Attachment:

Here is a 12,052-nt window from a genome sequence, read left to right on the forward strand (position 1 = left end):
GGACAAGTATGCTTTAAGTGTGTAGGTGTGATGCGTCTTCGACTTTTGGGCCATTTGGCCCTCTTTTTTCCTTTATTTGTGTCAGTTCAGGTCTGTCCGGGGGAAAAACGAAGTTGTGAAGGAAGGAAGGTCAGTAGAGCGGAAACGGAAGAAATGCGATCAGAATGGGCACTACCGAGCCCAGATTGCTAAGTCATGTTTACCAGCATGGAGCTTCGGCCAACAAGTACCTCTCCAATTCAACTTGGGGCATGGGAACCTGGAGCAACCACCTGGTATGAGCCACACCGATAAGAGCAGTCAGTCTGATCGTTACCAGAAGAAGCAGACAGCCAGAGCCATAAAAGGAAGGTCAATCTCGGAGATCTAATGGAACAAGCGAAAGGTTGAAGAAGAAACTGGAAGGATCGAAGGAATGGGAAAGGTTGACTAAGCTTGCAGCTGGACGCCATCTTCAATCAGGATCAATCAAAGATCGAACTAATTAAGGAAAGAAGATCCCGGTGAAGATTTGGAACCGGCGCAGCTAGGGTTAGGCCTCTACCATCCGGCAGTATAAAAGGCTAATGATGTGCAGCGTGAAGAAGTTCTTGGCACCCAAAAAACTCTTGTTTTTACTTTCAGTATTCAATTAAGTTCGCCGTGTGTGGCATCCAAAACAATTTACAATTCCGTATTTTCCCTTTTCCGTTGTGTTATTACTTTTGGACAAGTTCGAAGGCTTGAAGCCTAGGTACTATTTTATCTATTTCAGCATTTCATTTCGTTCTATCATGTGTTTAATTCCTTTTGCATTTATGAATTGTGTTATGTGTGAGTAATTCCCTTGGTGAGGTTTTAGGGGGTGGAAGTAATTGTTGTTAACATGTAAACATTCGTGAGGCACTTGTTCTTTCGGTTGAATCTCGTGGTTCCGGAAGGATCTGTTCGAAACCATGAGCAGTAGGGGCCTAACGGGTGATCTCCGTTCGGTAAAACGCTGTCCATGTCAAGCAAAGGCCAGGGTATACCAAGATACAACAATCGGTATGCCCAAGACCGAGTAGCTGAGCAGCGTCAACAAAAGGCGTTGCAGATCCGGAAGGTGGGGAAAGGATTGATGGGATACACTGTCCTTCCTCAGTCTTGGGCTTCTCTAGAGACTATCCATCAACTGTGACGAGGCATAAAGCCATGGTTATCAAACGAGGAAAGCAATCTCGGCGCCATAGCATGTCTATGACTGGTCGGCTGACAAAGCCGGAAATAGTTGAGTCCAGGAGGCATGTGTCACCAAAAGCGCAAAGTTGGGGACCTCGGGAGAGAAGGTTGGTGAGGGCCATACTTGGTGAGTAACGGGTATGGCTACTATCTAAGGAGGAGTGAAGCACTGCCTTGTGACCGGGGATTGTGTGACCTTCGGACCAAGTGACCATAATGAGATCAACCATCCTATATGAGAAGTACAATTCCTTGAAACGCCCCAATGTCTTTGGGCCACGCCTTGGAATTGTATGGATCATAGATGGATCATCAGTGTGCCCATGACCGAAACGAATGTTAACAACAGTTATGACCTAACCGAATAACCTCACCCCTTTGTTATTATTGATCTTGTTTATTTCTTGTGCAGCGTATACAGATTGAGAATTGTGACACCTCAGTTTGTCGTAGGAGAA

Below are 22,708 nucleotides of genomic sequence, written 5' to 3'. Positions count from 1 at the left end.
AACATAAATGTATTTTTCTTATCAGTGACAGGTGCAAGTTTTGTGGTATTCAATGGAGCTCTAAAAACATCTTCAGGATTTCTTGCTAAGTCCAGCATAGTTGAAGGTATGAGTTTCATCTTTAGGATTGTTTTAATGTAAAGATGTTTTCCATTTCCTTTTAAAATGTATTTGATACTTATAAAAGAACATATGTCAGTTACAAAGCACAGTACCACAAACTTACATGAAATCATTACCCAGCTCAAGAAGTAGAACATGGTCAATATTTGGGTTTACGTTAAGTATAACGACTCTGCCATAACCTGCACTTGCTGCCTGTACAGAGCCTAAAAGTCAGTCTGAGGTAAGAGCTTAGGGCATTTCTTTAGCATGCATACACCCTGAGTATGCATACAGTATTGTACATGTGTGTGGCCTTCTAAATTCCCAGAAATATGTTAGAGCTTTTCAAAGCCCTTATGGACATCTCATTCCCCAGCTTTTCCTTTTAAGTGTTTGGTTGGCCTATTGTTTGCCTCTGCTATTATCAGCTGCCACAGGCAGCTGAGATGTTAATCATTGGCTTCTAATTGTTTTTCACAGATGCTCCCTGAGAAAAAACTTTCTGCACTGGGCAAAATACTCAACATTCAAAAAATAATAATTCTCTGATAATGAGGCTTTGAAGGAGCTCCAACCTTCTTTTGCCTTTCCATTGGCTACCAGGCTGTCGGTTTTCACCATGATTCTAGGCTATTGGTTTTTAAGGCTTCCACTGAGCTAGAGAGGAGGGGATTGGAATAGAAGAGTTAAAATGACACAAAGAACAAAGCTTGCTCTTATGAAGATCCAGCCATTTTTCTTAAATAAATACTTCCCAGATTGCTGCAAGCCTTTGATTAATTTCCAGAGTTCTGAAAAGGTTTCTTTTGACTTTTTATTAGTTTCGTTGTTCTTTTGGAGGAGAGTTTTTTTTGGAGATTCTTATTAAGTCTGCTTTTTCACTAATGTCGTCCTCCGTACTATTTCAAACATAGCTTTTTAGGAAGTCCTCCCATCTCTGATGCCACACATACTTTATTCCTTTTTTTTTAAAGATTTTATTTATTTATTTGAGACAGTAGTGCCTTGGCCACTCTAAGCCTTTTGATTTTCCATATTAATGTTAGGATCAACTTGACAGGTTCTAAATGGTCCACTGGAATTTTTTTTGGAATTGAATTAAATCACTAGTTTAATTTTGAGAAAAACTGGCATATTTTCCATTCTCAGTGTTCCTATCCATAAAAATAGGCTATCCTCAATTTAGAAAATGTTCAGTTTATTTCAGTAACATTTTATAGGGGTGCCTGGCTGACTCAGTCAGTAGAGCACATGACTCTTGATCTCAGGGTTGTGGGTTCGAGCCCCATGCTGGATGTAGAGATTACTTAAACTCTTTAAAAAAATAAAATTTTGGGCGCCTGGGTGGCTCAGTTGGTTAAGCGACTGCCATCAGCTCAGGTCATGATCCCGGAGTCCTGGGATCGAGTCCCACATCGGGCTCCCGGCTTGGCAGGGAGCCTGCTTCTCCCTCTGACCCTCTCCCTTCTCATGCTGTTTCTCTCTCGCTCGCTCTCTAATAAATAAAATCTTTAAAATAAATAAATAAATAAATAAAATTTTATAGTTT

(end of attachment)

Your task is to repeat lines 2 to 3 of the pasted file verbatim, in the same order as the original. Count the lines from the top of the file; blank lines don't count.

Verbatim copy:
GGACAAGTATGCTTTAAGTGTGTAGGTGTGATGCGTCTTCGACTTTTGGGCCATTTGGCCCTCTTTTTTCCTTTATTTGTGTCAGTTCAGGTCTGTCCGGGGGAAAAACGAAGTTGTGAAGGAAGGAAGGTCAGTAGAGCGGAAACGGAAGAAATGCGATCAGAATGGGCACTACCGAGCCCAGATTGCTAAGTCATGTTTACCAGCATGGAGCTTCGGCCAACAAGTACCTCTCCAATTCAACTTGGGGCATGGGAACCTGGAGCAACCACCTGGTATGAGCCACACCGATAAGAGCAGTCAGTCTGATCGTTACCAGAAGAAGCAGACAGCCAGAGCCATAAAAGGAAGGTCAATCTCGGAGATCTAATGGAACAAGCGAAAGGTTGAAGAAGAAACTGGAAGGATCGAAGGAATGGGAAAGGTTGACTAAGCTTGCAGCTGGACGCCATCTTCAATCAGGATCAATCAAAGATCGAACTAATTAAGGAAAGAAGATCCCGGTGAAGATTTGGAACCGGCGCAGCTAGGGTTAGGCCTCTACCATCCGGCAGTATAAAAGGCTAATGATGTGCAGCGTGAAGAAGTTCTTGGCACCCAAAAAACTCTTGTTTTTACTTTCAGTATTCAATTAAGTTCGCCGTGTGTGGCATCCAAAACAATTTACAATTCCGTATTTTCCCTTTTCCGTTGTGTTATTACTTTTGGACAAGTTCGAAGGCTTGAAGCCTAGGTACTATTTTATCTATTTCAGCATTTCATTTCGTTCTATCATGTGTTTAATTCCTTTTGCATTTATGAATTGTGTTATGTGTGAGTAATTCCCTTGGTGAGGTTTTAGGGGGTGGAAGTAATTGTTGTTAACATGTAAACATTCGTGAGGCACTTGTTCTTTCGGTTGAATCTCGTGGTTCCGGAAGGATCTGTTCGAAACCATGAGCAGTAGGGGCCTAACGGGTGATCTCCGTTCGGTAAAACGCTGTCCATGTCAAGCAAAGGCCAGGGTATACCAAGATACAACAATCGGTATGCCCAAGACCGAGTAGCTGAGCAGCGTCAACAAAAGGCGTTGCAGATCCGGAAGGTGGGGAAAGGATTGATGGGATACACTGTCCTTCCTCAGTCTTGGGCTTCTCTAGAGACTATCCATCAACTGTGACGAGGCATAAAGCCATGGTTATCAAACGAGGAAAGCAATCTCGGCGCCATAGCATGTCTATGACTGGTCGGCTGACAAAGCCGGAAATAGTTGAGTCCAGGAGGCATGTGTCACCAAAAGCGCAAAGTTGGGGACCTCGGGAGAGAAGGTTGGTGAGGGCCATACTTGGTGAGTAACGGGTATGGCTACTATCTAAGGAGGAGTGAAGCACTGCCTTGTGACCGGGGATTGTGTGACCTTCGGACCAAGTGACCATAATGAGATCAACCATCCTATATGAGAAGTACAATTCCTTGAAACGCCCCAATGTCTTTGGGCCACGCCTTGGAATTGTATGGATCATAGATGGATCATCAGTGTGCCCATGACCGAAACGAATGTTAACAACAGTTATGACCTAACCGAATAACCTCACCCCTTTGTTATTATTGATCTTGTTTATTTCTTGTGCAGCGTATACAGATTGAGAATTGTGACACCTCAGTTTGTCGTAGGAGAA

Below are 22,708 nucleotides of genomic sequence, written 5' to 3'. Positions count from 1 at the left end.